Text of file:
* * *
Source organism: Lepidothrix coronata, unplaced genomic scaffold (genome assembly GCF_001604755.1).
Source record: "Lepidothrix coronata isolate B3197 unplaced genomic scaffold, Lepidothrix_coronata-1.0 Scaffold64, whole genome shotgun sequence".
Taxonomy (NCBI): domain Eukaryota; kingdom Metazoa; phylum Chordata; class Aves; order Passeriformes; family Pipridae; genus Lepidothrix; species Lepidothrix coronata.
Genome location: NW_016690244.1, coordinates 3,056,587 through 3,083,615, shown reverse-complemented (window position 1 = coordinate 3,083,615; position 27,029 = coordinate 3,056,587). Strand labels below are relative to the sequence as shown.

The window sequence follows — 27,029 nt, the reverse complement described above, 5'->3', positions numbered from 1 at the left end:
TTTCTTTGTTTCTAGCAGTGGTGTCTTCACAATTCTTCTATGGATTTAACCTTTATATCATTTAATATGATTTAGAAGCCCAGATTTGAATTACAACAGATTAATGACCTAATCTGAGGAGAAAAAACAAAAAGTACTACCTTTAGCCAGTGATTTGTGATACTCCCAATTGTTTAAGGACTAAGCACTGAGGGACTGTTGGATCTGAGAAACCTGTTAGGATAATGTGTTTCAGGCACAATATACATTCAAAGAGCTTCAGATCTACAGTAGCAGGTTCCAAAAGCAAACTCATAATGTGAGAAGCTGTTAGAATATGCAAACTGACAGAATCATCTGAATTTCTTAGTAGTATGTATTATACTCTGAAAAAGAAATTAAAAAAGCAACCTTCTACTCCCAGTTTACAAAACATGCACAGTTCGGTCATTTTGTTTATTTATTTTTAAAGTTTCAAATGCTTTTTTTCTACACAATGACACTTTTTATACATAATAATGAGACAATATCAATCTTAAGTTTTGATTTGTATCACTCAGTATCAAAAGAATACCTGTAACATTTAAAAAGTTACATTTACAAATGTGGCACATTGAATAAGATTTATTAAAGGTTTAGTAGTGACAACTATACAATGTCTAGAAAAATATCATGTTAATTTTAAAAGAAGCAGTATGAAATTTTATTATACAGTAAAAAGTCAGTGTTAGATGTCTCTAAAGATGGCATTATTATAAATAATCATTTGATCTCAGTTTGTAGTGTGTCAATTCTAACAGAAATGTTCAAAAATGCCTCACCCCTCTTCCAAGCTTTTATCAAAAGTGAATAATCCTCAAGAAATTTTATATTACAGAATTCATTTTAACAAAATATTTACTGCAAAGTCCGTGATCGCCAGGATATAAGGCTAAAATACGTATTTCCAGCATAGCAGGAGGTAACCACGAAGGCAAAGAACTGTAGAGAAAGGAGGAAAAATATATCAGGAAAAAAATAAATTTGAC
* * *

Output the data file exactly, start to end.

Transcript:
Source organism: Lepidothrix coronata, unplaced genomic scaffold (genome assembly GCF_001604755.1).
Source record: "Lepidothrix coronata isolate B3197 unplaced genomic scaffold, Lepidothrix_coronata-1.0 Scaffold64, whole genome shotgun sequence".
Taxonomy (NCBI): domain Eukaryota; kingdom Metazoa; phylum Chordata; class Aves; order Passeriformes; family Pipridae; genus Lepidothrix; species Lepidothrix coronata.
Genome location: NW_016690244.1, coordinates 3,056,587 through 3,083,615, shown reverse-complemented (window position 1 = coordinate 3,083,615; position 27,029 = coordinate 3,056,587). Strand labels below are relative to the sequence as shown.

The window sequence follows — 27,029 nt, the reverse complement described above, 5'->3', positions numbered from 1 at the left end:
TTTCTTTGTTTCTAGCAGTGGTGTCTTCACAATTCTTCTATGGATTTAACCTTTATATCATTTAATATGATTTAGAAGCCCAGATTTGAATTACAACAGATTAATGACCTAATCTGAGGAGAAAAAACAAAAAGTACTACCTTTAGCCAGTGATTTGTGATACTCCCAATTGTTTAAGGACTAAGCACTGAGGGACTGTTGGATCTGAGAAACCTGTTAGGATAATGTGTTTCAGGCACAATATACATTCAAAGAGCTTCAGATCTACAGTAGCAGGTTCCAAAAGCAAACTCATAATGTGAGAAGCTGTTAGAATATGCAAACTGACAGAATCATCTGAATTTCTTAGTAGTATGTATTATACTCTGAAAAAGAAATTAAAAAAGCAACCTTCTACTCCCAGTTTACAAAACATGCACAGTTCGGTCATTTTGTTTATTTATTTTTAAAGTTTCAAATGCTTTTTTTCTACACAATGACACTTTTTATACATAATAATGAGACAATATCAATCTTAAGTTTTGATTTGTATCACTCAGTATCAAAAGAATACCTGTAACATTTAAAAAGTTACATTTACAAATGTGGCACATTGAATAAGATTTATTAAAGGTTTAGTAGTGACAACTATACAATGTCTAGAAAAATATCATGTTAATTTTAAAAGAAGCAGTATGAAATTTTATTATACAGTAAAAAGTCAGTGTTAGATGTCTCTAAAGATGGCATTATTATAAATAATCATTTGATCTCAGTTTGTAGTGTGTCAATTCTAACAGAAATGTTCAAAAATGCCTCACCCCTCTTCCAAGCTTTTATCAAAAGTGAATAATCCTCAAGAAATTTTATATTACAGAATTCATTTTAACAAAATATTTACTGCAAAGTCCGTGATCGCCAGGATATAAGGCTAAAATACGTATTTCCAGCATAGCAGGAGGTAACCACGAAGGCAAAGAACTGTAGAGAAAGGAGGAAAAATATATCAGGAAAAAAATAAATTTGAC